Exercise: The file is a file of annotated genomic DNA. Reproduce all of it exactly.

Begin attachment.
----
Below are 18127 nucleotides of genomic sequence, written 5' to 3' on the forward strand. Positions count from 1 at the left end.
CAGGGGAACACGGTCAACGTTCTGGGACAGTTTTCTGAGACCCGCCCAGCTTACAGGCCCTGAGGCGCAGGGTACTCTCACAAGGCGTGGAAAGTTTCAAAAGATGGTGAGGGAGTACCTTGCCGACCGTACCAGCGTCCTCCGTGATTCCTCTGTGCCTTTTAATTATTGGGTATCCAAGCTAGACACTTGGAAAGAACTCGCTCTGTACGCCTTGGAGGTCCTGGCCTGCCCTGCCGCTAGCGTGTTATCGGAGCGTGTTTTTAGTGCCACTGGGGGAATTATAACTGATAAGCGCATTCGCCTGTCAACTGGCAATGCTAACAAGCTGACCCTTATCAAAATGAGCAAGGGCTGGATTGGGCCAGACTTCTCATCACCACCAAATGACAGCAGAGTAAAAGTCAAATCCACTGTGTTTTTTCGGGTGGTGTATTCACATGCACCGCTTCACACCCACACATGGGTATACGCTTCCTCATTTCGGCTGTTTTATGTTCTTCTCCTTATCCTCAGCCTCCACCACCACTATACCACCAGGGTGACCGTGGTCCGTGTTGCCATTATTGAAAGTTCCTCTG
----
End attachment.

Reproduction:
Below are 18127 nucleotides of genomic sequence, written 5' to 3' on the forward strand. Positions count from 1 at the left end.
CAGGGGAACACGGTCAACGTTCTGGGACAGTTTTCTGAGACCCGCCCAGCTTACAGGCCCTGAGGCGCAGGGTACTCTCACAAGGCGTGGAAAGTTTCAAAAGATGGTGAGGGAGTACCTTGCCGACCGTACCAGCGTCCTCCGTGATTCCTCTGTGCCTTTTAATTATTGGGTATCCAAGCTAGACACTTGGAAAGAACTCGCTCTGTACGCCTTGGAGGTCCTGGCCTGCCCTGCCGCTAGCGTGTTATCGGAGCGTGTTTTTAGTGCCACTGGGGGAATTATAACTGATAAGCGCATTCGCCTGTCAACTGGCAATGCTAACAAGCTGACCCTTATCAAAATGAGCAAGGGCTGGATTGGGCCAGACTTCTCATCACCACCAAATGACAGCAGAGTAAAAGTCAAATCCACTGTGTTTTTTCGGGTGGTGTATTCACATGCACCGCTTCACACCCACACATGGGTATACGCTTCCTCATTTCGGCTGTTTTATGTTCTTCTCCTTATCCTCAGCCTCCACCACCACTATACCACCAGGGTGACCGTGGTCCGTGTTGCCATTATTGAAAGTTCCTCTG